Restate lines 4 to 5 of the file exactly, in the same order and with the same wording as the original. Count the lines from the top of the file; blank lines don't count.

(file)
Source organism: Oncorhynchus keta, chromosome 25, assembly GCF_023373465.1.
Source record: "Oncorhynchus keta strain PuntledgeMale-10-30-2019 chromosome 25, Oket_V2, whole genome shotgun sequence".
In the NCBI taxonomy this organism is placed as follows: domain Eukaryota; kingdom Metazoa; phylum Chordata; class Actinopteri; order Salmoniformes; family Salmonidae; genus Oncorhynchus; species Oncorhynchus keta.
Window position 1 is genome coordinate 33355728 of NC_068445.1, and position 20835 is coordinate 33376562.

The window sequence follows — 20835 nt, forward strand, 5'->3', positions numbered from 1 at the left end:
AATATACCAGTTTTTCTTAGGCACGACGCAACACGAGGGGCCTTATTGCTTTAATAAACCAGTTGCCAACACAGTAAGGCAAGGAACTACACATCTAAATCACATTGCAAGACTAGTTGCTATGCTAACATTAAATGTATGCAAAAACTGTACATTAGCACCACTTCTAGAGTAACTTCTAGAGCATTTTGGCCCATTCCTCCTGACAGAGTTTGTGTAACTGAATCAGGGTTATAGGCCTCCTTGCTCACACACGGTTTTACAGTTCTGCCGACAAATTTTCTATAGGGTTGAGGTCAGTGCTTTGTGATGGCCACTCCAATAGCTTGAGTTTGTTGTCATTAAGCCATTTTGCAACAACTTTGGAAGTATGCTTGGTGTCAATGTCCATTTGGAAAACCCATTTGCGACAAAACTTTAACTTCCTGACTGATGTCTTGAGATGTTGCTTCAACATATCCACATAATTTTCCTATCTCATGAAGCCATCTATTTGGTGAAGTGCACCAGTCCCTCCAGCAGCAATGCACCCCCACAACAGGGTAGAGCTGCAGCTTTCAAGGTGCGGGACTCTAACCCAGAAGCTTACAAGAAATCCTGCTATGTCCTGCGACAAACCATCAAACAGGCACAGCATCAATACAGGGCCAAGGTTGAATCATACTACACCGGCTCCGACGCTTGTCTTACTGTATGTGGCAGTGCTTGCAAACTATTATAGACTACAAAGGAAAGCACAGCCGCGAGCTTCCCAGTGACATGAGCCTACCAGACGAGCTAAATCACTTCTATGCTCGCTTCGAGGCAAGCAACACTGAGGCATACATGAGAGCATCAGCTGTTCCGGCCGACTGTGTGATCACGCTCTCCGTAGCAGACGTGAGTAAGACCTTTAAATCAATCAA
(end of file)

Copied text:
Window position 1 is genome coordinate 33355728 of NC_068445.1, and position 20835 is coordinate 33376562.

The window sequence follows — 20835 nt, forward strand, 5'->3', positions numbered from 1 at the left end: